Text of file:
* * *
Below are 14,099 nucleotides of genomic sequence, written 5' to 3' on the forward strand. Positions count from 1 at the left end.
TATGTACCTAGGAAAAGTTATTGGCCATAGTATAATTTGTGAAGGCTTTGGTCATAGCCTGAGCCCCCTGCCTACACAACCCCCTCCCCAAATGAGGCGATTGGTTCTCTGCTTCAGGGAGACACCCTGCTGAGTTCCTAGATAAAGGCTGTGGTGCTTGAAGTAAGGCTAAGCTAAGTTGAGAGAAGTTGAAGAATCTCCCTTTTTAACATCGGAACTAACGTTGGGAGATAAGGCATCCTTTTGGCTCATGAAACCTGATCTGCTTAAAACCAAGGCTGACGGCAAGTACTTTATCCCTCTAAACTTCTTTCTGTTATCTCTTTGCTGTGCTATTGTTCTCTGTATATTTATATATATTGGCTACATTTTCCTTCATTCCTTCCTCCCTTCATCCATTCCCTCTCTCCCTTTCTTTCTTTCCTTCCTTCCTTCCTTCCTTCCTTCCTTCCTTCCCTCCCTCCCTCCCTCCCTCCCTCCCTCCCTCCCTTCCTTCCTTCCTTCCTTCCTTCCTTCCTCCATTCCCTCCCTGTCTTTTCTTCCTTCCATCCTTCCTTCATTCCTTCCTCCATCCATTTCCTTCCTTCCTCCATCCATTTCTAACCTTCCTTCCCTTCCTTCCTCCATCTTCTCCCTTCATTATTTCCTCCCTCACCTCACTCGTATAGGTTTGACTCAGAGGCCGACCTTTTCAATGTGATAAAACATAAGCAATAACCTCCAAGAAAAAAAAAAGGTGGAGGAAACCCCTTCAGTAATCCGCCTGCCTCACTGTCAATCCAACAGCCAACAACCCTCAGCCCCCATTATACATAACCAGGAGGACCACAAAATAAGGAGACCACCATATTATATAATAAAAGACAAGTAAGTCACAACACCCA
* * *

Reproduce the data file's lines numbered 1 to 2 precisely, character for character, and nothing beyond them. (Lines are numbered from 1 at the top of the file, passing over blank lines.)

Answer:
Below are 14,099 nucleotides of genomic sequence, written 5' to 3' on the forward strand. Positions count from 1 at the left end.
TATGTACCTAGGAAAAGTTATTGGCCATAGTATAATTTGTGAAGGCTTTGGTCATAGCCTGAGCCCCCTGCCTACACAACCCCCTCCCCAAATGAGGCGATTGGTTCTCTGCTTCAGGGAGACACCCTGCTGAGTTCCTAGATAAAGGCTGTGGTGCTTGAAGTAAGGCTAAGCTAAGTTGAGAGAAGTTGAAGAATCTCCCTTTTTAACATCGGAACTAACGTTGGGAGATAAGGCATCCTTTTGGCTCATGAAACCTGATCTGCTTAAAACCAAGGCTGACGGCAAGTACTTTATCCCTCTAAACTTCTTTCTGTTATCTCTTTGCTGTGCTATTGTTCTCTGTATATTTATATATATTGGCTACATTTTCCTTCATTCCTTCCTCCCTTCATCCATTCCCTCTCTCCCTTTCTTTCTTTCCTTCCTTCCTTCCTTCCTTCCTTCCTTCCTTCCCTCCCTCCCTCCCTCCCTCCCTCCCTCCCTCCCTTCCTTCCTTCCTTCCTTCCTTCCTTCCTCCATTCCCTCCCTGTCTTTTCTTCCTTCCATCCTTCCTTCATTCCTTCCTCCATCCATTTCCTTCCTTCCTCCATCCATTTCTAACCTTCCTTCCCTTCCTTCCTCCATCTTCTCCCTTCATTATTTCCTCCCTCACCTCACTCGTATAGGTTTGACTCAGAGGCCGACCTTTTCAATGTGATAAAACATAAGCAATAACCTCCAAGAAAAAAAAAAGGTGGAGGAAACCCCTTCAGTAATCCGCCTGCCTCACTGTCAATCCAACAGCCAACAACCCTCAGCCCCCATTATACATAACCAGGAGGACCACAAAATAAGGAGACCACCATATTATATAATAAAAGACAAGTAAGTCACAACACCCA